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tip the hourglass; the sand is ours.
varun

with grace
 1
we danced
 2
over crystal blue waves,
 3
hand in hand,
 4
soul in soul.
 5
 
 
watched the sand
 6
caught in sea
 7
finally release on these shores,
 8
and while western winds
 9
tickled chimes
 10
bathed in dawn,
 11
 
 
drowned ourselves
 12
in each other's colour,
 13
raced to catch our butterfly dreams.
 14
listened
 15
to wild birds sing
 16
of summer's coming.
 17
 
 
we named
 18
this season our own;
 19
ours to own and ours to mourn,
 20
hand in hand,
 21
soul in soul.
 22

13 Sep 06

Rated 8.5 (8.6) by 15 users.
Active (15): 4, 6, 6, 8, 8, 8, 9, 9, 9, 10, 10, 10, 10, 10
Inactive (2): 7, 9, 10

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(37 more poems by this author)

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balancing
dele
forevergone
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Comments:

Elegant and lovely, especially 1st and last stanzas.
 — Isabelle5

thanks isabelle5.
 — unknown

varun, this has to be.

1st stanza is gorgeous.
but shouldn't that be a ? instead of a . at the end of line 5?

second stanza is also beautiful.  there's a lot of wonderful
enjambment and conjunction here: the way you compare
the sand to the sea, the individual grains, as opposed
to the other way around--original, welcomed.  western winds
tickling chimes is a delicate metaphor as well as a delicate image;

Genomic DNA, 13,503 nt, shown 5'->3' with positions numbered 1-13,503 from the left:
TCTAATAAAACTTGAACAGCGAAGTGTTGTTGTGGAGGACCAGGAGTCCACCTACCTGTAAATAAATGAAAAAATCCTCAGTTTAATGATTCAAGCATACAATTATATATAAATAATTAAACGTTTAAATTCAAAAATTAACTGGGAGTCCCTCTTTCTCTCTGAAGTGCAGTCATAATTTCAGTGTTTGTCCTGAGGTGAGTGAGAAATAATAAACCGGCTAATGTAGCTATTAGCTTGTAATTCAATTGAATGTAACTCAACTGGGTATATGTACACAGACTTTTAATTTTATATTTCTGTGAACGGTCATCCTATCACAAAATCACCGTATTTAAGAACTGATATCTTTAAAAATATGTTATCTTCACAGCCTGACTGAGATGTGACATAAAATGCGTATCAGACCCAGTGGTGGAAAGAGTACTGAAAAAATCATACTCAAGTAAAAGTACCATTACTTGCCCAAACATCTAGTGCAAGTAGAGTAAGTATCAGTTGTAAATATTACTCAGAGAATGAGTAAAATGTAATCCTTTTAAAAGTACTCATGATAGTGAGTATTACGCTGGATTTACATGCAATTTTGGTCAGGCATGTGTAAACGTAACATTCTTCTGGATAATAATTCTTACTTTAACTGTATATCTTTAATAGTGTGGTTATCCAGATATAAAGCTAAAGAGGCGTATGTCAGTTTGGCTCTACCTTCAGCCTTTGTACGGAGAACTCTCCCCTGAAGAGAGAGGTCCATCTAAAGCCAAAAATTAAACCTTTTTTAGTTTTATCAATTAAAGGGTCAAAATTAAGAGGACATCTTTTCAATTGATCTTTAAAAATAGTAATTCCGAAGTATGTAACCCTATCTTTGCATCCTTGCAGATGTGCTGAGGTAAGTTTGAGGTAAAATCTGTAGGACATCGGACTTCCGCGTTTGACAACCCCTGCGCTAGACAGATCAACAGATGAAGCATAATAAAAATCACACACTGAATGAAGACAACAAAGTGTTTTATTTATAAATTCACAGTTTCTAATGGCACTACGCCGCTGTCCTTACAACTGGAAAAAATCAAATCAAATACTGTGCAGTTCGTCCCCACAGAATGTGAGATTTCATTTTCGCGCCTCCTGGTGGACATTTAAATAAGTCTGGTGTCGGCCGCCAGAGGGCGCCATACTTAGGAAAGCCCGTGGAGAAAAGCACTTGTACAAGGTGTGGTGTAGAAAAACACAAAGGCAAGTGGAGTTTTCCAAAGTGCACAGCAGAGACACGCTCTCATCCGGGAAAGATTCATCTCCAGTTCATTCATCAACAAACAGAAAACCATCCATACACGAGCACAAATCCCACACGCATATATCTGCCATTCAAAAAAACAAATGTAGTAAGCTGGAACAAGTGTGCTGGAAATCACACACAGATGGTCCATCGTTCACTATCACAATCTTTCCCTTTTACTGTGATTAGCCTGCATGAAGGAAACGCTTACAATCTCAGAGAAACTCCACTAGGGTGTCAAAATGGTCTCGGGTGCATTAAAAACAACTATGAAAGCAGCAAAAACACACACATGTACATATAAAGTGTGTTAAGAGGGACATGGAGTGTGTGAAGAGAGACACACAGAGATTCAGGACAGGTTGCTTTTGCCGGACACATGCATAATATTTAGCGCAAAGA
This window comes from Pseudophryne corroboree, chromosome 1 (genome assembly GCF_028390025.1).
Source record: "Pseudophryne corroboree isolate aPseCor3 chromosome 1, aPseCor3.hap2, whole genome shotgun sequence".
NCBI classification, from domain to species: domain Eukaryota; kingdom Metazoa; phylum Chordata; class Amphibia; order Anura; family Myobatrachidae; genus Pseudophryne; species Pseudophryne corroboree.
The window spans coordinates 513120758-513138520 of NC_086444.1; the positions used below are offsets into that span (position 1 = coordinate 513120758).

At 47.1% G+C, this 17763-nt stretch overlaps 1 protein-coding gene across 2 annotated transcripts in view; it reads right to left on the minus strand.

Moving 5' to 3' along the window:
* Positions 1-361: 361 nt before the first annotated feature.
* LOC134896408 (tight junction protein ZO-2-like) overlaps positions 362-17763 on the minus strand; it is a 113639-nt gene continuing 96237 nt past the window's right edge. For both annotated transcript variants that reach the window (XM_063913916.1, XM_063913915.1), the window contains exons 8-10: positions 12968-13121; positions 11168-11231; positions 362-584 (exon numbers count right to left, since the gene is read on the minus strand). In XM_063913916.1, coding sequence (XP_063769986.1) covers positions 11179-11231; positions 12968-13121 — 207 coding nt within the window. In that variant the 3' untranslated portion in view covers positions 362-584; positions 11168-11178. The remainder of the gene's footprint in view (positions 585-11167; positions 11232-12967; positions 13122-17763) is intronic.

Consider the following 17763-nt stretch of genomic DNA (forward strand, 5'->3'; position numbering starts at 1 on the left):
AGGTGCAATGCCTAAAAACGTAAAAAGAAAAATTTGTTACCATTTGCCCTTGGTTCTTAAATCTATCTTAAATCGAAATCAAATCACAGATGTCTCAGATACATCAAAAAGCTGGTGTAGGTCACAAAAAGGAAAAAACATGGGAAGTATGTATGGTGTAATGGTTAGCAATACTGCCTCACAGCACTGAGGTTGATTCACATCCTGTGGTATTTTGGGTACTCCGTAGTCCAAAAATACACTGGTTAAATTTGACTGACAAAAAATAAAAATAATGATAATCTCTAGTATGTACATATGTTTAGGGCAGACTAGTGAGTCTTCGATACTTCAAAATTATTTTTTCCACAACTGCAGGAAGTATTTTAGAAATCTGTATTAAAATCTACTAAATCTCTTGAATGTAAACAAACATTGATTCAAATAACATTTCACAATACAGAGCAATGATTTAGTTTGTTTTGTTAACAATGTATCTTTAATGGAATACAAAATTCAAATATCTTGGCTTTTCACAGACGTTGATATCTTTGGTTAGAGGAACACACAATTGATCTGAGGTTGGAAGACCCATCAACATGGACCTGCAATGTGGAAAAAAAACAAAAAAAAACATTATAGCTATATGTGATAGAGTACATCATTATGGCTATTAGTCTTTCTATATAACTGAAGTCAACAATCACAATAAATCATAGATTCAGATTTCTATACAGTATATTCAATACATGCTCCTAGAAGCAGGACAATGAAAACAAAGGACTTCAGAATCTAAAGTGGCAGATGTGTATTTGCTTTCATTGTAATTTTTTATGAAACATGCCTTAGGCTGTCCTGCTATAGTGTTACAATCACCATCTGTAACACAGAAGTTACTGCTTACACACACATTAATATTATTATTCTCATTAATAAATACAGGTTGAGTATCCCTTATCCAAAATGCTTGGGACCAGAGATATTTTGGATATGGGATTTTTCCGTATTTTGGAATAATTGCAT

there, your duality also provides a carry to the third stanza,
through the echo of the sound as well as the colors that the word
"dawn" brings to mind.

(by the way, the second stanza
almost seems like something i wish i wrote.  i have such a love for the sea.)

hm, actually, before i go on to the third stanza, i think maybe--on the whole--
some of your punctuation at the end of stanzas might be off.  would you consider
changing line 12 to a ;?  the way its worded now, you have we/null subject/null subject/we.  in order of stanzas.  and because periods are such
harsh punctuation, it might be better to use a softer punctuation between the two
middle stanzas.

phew.  the third stanza!  it's very pretty, and a change in voice from the second.
it's less... dramatic, perhaps.  but still good.  no qualms with it.

fourth stanza!  fantastic, v (or author i am assuming to be v).  line 21 might be
a favorite line for the whole poem.  actually, it is the fourth stanza that makes
this poem so powerful, so potent.  amazing.

smile.
midare
 — midare

yes!  i love it when i'm right.
._.
 — midare

thank you my precious.
i added 'and' to line 10 and used a comma at the end of line 12.
it is smoother, you were right.

an idea such as this could carry more weight i think.
maybe next time.

good work guessing who it was. :}
i read the comment on another poem about me, by you. thank you.
i hope sam reads this... i still write, though indirectly, about beauty.
 — varun

this sort of reminds me of the shape of an hourglass...how the first strope is repeated in the last.  i love it.  i bet every girl wishes someone would write a poem like this for her.  lucky. :)